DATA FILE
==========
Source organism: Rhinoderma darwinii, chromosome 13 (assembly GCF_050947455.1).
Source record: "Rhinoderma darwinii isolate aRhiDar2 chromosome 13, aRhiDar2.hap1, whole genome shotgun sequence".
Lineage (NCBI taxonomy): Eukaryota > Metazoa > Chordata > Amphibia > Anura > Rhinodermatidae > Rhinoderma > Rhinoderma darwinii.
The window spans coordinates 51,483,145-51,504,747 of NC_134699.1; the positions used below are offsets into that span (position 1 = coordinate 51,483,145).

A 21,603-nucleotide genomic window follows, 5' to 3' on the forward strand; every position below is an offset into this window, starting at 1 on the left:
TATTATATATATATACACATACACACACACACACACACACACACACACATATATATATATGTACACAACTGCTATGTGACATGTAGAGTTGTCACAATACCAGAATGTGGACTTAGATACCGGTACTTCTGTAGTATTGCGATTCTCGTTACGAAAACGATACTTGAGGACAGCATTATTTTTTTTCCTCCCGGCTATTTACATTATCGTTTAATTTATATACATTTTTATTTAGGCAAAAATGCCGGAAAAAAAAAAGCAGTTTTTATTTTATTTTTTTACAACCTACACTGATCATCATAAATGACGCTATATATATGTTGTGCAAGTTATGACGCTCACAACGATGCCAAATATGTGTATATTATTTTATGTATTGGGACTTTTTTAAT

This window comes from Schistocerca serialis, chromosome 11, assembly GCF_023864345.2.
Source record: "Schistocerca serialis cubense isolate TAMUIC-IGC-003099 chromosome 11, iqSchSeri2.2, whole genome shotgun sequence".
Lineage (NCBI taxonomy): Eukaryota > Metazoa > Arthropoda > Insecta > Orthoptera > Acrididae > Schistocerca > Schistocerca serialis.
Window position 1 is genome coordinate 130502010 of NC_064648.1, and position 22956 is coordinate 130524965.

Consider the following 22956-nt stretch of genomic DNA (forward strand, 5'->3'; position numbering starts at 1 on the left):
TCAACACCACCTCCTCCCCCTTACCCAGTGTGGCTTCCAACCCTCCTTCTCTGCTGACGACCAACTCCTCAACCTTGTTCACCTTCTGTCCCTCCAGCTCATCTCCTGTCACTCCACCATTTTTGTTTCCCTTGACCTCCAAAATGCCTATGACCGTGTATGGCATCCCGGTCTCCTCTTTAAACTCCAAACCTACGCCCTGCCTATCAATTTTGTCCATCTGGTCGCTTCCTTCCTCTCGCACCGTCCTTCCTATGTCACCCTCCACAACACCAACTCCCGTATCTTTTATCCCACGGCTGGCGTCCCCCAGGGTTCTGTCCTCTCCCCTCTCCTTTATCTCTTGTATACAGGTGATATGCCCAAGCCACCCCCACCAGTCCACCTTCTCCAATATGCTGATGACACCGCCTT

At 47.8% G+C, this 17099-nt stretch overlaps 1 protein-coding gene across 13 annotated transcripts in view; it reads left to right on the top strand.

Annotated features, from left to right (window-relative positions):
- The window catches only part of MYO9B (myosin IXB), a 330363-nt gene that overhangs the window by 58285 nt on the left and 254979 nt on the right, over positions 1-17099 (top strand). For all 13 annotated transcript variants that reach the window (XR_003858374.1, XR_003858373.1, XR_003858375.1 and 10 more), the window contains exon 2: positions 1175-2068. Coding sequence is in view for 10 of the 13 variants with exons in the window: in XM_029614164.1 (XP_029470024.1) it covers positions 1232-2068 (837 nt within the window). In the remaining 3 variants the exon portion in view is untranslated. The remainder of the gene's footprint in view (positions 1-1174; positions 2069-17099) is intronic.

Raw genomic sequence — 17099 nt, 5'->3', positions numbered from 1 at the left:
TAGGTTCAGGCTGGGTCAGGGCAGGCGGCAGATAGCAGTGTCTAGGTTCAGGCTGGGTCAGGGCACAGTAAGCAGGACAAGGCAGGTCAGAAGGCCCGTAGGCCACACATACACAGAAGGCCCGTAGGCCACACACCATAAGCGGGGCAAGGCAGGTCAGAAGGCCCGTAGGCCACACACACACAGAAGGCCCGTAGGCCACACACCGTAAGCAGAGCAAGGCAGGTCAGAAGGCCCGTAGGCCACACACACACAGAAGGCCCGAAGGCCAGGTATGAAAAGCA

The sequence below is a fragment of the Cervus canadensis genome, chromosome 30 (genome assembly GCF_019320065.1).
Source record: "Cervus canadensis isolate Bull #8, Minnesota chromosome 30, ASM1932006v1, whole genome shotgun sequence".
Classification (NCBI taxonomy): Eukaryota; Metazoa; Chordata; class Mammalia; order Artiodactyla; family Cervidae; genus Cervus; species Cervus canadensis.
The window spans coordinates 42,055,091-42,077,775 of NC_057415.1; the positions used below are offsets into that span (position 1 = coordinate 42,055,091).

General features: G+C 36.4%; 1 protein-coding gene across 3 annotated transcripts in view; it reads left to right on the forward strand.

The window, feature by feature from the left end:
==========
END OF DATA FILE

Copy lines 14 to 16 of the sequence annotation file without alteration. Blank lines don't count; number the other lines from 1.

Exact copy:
Annotated features, from left to right (window-relative positions):
- The window catches only part of MYO9B (myosin IXB), a 330363-nt gene that overhangs the window by 58285 nt on the left and 254979 nt on the right, over positions 1-17099 (top strand). For all 13 annotated transcript variants that reach the window (XR_003858374.1, XR_003858373.1, XR_003858375.1 and 10 more), the window contains exon 2: positions 1175-2068. Coding sequence is in view for 10 of the 13 variants with exons in the window: in XM_029614164.1 (XP_029470024.1) it covers positions 1232-2068 (837 nt within the window). In the remaining 3 variants the exon portion in view is untranslated. The remainder of the gene's footprint in view (positions 1-1174; positions 2069-17099) is intronic.

Raw genomic sequence — 17099 nt, 5'->3', positions numbered from 1 at the left: